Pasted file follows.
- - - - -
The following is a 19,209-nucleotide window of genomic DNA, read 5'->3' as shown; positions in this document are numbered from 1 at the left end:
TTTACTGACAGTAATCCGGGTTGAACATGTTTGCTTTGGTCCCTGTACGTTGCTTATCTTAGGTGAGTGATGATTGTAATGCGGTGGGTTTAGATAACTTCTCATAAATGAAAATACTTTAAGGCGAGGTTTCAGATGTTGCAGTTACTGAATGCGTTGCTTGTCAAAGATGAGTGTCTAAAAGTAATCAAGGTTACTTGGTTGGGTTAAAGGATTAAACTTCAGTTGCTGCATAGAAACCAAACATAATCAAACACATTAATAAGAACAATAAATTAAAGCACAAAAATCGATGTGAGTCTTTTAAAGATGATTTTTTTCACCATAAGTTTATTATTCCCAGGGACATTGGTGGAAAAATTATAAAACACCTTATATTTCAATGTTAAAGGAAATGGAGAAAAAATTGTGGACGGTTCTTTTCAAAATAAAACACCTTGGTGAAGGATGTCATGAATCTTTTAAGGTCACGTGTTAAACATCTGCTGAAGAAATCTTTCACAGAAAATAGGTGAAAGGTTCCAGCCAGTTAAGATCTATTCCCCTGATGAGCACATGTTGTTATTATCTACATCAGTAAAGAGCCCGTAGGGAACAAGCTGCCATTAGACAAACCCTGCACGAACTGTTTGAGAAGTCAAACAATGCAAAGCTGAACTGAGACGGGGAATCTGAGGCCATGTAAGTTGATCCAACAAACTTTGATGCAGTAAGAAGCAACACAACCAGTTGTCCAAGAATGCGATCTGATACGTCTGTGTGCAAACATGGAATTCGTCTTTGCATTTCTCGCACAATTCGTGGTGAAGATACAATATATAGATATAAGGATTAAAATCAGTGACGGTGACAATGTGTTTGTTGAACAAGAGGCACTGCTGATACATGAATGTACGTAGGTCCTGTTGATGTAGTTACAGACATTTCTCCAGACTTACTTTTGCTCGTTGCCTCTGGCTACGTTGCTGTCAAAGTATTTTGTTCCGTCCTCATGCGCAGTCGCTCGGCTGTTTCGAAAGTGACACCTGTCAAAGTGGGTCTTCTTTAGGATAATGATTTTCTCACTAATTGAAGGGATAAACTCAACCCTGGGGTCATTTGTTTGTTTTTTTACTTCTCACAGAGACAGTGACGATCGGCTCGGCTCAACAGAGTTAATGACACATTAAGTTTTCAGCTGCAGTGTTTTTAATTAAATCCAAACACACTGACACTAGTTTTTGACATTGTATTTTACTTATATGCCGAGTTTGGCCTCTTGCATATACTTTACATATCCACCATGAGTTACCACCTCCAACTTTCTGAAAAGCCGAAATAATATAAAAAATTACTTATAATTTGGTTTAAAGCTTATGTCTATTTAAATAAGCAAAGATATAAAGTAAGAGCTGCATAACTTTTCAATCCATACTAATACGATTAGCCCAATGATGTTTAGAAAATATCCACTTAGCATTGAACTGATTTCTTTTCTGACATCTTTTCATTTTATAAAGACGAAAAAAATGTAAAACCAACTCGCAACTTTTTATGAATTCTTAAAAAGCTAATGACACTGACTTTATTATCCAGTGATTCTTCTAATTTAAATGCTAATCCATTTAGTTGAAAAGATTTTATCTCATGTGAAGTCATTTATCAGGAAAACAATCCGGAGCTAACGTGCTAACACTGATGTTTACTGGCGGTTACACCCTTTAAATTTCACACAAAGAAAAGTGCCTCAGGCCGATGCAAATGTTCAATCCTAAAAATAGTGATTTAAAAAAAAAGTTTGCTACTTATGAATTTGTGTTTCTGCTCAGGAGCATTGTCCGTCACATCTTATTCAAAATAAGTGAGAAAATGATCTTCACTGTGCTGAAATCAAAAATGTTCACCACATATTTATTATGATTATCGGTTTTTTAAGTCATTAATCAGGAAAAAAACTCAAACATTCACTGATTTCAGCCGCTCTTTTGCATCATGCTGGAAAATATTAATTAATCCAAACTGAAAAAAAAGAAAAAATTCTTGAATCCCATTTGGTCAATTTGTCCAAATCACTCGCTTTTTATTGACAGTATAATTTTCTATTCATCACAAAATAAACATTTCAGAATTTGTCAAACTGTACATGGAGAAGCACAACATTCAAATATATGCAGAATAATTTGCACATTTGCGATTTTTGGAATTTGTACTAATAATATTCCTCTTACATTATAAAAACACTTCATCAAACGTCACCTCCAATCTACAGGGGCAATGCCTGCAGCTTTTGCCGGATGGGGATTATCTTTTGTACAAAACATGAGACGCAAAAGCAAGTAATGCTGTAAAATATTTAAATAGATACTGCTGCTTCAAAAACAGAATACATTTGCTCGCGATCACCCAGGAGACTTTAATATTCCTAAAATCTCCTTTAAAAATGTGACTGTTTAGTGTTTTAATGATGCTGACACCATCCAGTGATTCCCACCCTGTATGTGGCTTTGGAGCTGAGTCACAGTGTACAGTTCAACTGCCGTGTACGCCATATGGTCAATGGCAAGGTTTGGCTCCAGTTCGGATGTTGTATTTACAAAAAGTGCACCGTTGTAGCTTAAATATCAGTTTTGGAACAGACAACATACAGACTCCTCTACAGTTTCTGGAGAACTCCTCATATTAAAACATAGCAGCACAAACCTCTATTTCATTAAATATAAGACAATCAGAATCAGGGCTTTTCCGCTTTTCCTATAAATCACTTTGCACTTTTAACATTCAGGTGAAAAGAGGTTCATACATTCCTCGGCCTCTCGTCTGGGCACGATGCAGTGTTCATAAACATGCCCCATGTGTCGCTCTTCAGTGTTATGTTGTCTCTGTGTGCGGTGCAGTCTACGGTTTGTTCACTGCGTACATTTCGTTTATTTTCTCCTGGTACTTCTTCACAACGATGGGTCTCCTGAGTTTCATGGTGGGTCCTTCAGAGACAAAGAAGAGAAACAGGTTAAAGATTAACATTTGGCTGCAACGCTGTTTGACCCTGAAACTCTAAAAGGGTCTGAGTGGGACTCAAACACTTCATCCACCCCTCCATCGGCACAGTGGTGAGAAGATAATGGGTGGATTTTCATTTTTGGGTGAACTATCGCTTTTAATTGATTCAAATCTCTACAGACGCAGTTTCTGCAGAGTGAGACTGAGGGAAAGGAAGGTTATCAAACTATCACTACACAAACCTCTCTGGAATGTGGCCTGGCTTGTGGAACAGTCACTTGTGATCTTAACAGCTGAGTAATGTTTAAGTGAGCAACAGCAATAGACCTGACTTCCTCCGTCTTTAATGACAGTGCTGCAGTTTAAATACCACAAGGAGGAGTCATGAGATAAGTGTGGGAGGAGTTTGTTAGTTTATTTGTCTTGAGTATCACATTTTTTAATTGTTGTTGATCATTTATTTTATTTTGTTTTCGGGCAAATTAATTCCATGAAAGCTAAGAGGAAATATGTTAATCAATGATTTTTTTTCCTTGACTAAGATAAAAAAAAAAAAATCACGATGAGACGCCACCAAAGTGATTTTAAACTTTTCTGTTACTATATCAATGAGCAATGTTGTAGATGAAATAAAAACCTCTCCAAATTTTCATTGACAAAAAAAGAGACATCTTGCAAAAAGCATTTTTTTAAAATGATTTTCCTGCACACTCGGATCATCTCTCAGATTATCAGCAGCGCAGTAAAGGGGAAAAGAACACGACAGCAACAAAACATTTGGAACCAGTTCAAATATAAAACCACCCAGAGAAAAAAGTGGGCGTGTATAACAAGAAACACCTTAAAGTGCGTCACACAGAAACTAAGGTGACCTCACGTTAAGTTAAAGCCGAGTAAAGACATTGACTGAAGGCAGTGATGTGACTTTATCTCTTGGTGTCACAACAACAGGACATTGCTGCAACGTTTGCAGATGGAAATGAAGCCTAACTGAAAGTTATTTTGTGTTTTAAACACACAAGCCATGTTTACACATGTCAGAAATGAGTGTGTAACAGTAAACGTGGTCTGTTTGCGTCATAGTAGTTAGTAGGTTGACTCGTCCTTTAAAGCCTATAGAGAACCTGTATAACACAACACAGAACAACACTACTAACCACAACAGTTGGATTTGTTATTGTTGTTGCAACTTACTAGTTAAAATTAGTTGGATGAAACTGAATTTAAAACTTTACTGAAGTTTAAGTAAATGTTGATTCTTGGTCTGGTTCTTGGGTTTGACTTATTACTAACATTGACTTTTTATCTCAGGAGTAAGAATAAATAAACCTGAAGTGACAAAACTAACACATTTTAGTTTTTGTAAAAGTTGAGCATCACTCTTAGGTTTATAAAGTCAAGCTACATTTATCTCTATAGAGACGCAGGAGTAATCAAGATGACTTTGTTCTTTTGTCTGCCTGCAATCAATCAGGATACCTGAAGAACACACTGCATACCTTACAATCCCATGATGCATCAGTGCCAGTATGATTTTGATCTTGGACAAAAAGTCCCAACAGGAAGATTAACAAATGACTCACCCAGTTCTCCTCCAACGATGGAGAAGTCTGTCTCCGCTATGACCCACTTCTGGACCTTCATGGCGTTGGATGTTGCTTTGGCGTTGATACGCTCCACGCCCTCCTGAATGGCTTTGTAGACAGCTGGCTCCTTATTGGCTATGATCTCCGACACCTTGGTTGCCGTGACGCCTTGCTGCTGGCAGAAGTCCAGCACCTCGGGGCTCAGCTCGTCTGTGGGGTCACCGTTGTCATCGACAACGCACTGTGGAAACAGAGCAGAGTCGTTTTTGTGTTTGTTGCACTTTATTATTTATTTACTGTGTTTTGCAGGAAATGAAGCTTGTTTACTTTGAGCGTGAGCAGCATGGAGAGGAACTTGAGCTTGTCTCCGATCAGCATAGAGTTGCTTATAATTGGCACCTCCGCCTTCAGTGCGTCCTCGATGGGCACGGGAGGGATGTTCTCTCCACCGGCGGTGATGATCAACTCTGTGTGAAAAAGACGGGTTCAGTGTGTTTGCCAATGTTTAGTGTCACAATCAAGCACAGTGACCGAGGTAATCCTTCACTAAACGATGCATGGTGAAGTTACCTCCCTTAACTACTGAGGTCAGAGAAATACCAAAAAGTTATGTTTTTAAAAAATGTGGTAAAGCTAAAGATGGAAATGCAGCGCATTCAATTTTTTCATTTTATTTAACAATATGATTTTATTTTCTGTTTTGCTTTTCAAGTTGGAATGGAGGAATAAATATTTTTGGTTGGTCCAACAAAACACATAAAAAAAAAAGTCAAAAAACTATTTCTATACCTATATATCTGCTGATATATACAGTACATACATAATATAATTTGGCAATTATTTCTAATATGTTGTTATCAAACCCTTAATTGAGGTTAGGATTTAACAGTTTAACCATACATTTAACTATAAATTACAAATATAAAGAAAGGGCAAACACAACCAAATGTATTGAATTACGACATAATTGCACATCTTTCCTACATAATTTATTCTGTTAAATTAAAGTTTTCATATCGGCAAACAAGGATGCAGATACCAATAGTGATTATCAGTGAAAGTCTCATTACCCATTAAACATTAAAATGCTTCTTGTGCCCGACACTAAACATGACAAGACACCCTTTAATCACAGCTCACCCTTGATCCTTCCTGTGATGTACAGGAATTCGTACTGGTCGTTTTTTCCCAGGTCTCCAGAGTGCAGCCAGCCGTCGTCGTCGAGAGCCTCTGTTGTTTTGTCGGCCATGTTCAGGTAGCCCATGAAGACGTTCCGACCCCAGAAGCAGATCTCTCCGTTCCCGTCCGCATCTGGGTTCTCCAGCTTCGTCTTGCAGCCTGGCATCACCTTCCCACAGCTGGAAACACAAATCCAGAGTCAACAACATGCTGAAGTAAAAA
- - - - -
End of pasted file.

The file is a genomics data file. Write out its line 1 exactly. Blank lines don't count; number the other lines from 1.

The following is a 19,209-nucleotide window of genomic DNA, read 5'->3' as shown; positions in this document are numbered from 1 at the left end: